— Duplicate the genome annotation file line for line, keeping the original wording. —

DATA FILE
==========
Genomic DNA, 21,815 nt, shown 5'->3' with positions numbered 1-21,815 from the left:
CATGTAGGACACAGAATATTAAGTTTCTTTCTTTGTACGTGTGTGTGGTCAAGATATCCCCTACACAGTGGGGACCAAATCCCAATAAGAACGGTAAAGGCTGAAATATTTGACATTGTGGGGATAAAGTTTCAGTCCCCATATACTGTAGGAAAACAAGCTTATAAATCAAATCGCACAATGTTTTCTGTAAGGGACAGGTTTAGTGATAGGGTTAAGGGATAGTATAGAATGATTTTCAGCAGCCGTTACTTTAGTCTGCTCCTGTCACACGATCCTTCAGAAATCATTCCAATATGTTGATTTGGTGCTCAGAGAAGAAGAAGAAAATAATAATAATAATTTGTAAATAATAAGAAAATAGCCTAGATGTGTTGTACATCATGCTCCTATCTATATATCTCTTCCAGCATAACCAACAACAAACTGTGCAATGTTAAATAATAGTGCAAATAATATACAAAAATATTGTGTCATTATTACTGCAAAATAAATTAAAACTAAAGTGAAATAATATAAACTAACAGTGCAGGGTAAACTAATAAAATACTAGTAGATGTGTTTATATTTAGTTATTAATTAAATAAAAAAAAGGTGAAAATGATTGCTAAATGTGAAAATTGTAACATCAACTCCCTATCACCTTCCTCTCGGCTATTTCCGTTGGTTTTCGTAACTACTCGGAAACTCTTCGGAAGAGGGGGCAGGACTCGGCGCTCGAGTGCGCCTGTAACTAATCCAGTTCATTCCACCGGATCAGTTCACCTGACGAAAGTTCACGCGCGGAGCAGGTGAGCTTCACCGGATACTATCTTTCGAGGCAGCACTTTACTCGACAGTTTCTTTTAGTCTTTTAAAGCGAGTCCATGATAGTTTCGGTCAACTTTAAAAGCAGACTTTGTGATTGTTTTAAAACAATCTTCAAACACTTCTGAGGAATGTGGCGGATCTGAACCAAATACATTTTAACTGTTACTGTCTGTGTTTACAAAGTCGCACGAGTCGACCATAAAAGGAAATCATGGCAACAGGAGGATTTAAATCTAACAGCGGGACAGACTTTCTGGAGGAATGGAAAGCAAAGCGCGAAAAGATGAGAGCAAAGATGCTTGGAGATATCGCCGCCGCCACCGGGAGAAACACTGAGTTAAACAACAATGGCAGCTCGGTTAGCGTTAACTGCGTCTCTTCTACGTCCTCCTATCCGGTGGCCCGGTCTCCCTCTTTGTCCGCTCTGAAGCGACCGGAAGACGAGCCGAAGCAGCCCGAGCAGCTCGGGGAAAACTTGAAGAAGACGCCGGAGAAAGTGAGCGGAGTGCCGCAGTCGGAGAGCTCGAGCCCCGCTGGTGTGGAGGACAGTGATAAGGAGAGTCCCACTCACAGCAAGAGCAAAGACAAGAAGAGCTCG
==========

Genomic DNA, 21,815 nt, shown 5'->3' with positions numbered 1-21,815 from the left:
CATGTAGGACACAGAATATTAAGTTTCTTTCTTTGTACGTGTGTGTGGTCAAGATATCCCCTACACAGTGGGGACCAAATCCCAATAAGAACGGTAAAGGCTGAAATATTTGACATTGTGGGGATAAAGTTTCAGTCCCCATATACTGTAGGAAAACAAGCTTATAAATCAAATCGCACAATGTTTTCTGTAAGGGACAGGTTTAGTGATAGGGTTAAGGGATAGTATAGAATGATTTTCAGCAGCCGTTACTTTAGTCTGCTCCTGTCACACGATCCTTCAGAAATCATTCCAATATGTTGATTTGGTGCTCAGAGAAGAAGAAGAAAATAATAATAATAATTTGTAAATAATAAGAAAATAGCCTAGATGTGTTGTACATCATGCTCCTATCTATATATCTCTTCCAGCATAACCAACAACAAACTGTGCAATGTTAAATAATAGTGCAAATAATATACAAAAATATTGTGTCATTATTACTGCAAAATAAATTAAAACTAAAGTGAAATAATATAAACTAACAGTGCAGGGTAAACTAATAAAATACTAGTAGATGTGTTTATATTTAGTTATTAATTAAATAAAAAAAAGGTGAAAATGATTGCTAAATGTGAAAATTGTAACATCAACTCCCTATCACCTTCCTCTCGGCTATTTCCGTTGGTTTTCGTAACTACTCGGAAACTCTTCGGAAGAGGGGGCAGGACTCGGCGCTCGAGTGCGCCTGTAACTAATCCAGTTCATTCCACCGGATCAGTTCACCTGACGAAAGTTCACGCGCGGAGCAGGTGAGCTTCACCGGATACTATCTTTCGAGGCAGCACTTTACTCGACAGTTTCTTTTAGTCTTTTAAAGCGAGTCCATGATAGTTTCGGTCAACTTTAAAAGCAGACTTTGTGATTGTTTTAAAACAATCTTCAAACACTTCTGAGGAATGTGGCGGATCTGAACCAAATACATTTTAACTGTTACTGTCTGTGTTTACAAAGTCGCACGAGTCGACCATAAAAGGAAATCATGGCAACAGGAGGATTTAAATCTAACAGCGGGACAGACTTTCTGGAGGAATGGAAAGCAAAGCGCGAAAAGATGAGAGCAAAGATGCTTGGAGATATCGCCGCCGCCACCGGGAGAAACACTGAGTTAAACAACAATGGCAGCTCGGTTAGCGTTAACTGCGTCTCTTCTACGTCCTCCTATCCGGTGGCCCGGTCTCCCTCTTTGTCCGCTCTGAAGCGACCGGAAGACGAGCCGAAGCAGCCCGAGCAGCTCGGGGAAAACTTGAAGAAGACGCCGGAGAAAGTGAGCGGAGTGCCGCAGTCGGAGAGCTCGAGCCCCGCTGGTGTGGAGGACAGTGATAAGGAGAGTCCCACTCACAGCAAGAGCAAAGACAAGAAGAGCTCG